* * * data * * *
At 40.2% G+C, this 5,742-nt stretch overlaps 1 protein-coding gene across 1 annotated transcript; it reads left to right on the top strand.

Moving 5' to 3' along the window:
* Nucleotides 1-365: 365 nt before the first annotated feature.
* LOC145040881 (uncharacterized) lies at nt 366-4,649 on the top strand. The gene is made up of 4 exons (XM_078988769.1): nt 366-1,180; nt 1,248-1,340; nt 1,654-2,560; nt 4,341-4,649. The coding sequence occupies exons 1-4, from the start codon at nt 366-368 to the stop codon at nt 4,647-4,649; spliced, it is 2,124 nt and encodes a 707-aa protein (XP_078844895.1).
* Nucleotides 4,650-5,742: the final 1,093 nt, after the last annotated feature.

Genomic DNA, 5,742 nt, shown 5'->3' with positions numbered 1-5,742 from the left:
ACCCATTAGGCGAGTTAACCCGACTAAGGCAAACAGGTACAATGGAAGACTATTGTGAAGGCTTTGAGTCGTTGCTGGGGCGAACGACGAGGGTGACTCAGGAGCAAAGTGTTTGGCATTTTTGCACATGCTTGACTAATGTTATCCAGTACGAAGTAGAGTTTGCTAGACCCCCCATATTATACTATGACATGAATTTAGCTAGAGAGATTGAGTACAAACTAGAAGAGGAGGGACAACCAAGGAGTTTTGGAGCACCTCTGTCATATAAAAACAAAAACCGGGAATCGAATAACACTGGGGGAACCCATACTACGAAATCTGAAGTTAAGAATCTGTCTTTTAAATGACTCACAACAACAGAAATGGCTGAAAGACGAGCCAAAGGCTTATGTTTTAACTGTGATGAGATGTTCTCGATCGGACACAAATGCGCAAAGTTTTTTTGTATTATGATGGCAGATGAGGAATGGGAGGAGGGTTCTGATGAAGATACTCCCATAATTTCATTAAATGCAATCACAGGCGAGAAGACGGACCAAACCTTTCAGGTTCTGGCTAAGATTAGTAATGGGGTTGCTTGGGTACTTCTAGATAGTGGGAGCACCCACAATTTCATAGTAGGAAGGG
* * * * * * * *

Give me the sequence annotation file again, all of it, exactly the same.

At 40.2% G+C, this 5,742-nt stretch overlaps 1 protein-coding gene across 1 annotated transcript; it reads left to right on the top strand.

Moving 5' to 3' along the window:
* Nucleotides 1-365: 365 nt before the first annotated feature.
* LOC145040881 (uncharacterized) lies at nt 366-4,649 on the top strand. The gene is made up of 4 exons (XM_078988769.1): nt 366-1,180; nt 1,248-1,340; nt 1,654-2,560; nt 4,341-4,649. The coding sequence occupies exons 1-4, from the start codon at nt 366-368 to the stop codon at nt 4,647-4,649; spliced, it is 2,124 nt and encodes a 707-aa protein (XP_078844895.1).
* Nucleotides 4,650-5,742: the final 1,093 nt, after the last annotated feature.

Genomic DNA, 5,742 nt, shown 5'->3' with positions numbered 1-5,742 from the left:
ACCCATTAGGCGAGTTAACCCGACTAAGGCAAACAGGTACAATGGAAGACTATTGTGAAGGCTTTGAGTCGTTGCTGGGGCGAACGACGAGGGTGACTCAGGAGCAAAGTGTTTGGCATTTTTGCACATGCTTGACTAATGTTATCCAGTACGAAGTAGAGTTTGCTAGACCCCCCATATTATACTATGACATGAATTTAGCTAGAGAGATTGAGTACAAACTAGAAGAGGAGGGACAACCAAGGAGTTTTGGAGCACCTCTGTCATATAAAAACAAAAACCGGGAATCGAATAACACTGGGGGAACCCATACTACGAAATCTGAAGTTAAGAATCTGTCTTTTAAATGACTCACAACAACAGAAATGGCTGAAAGACGAGCCAAAGGCTTATGTTTTAACTGTGATGAGATGTTCTCGATCGGACACAAATGCGCAAAGTTTTTTTGTATTATGATGGCAGATGAGGAATGGGAGGAGGGTTCTGATGAAGATACTCCCATAATTTCATTAAATGCAATCACAGGCGAGAAGACGGACCAAACCTTTCAGGTTCTGGCTAAGATTAGTAATGGGGTTGCTTGGGTACTTCTAGATAGTGGGAGCACCCACAATTTCATAGTAGGAAGGG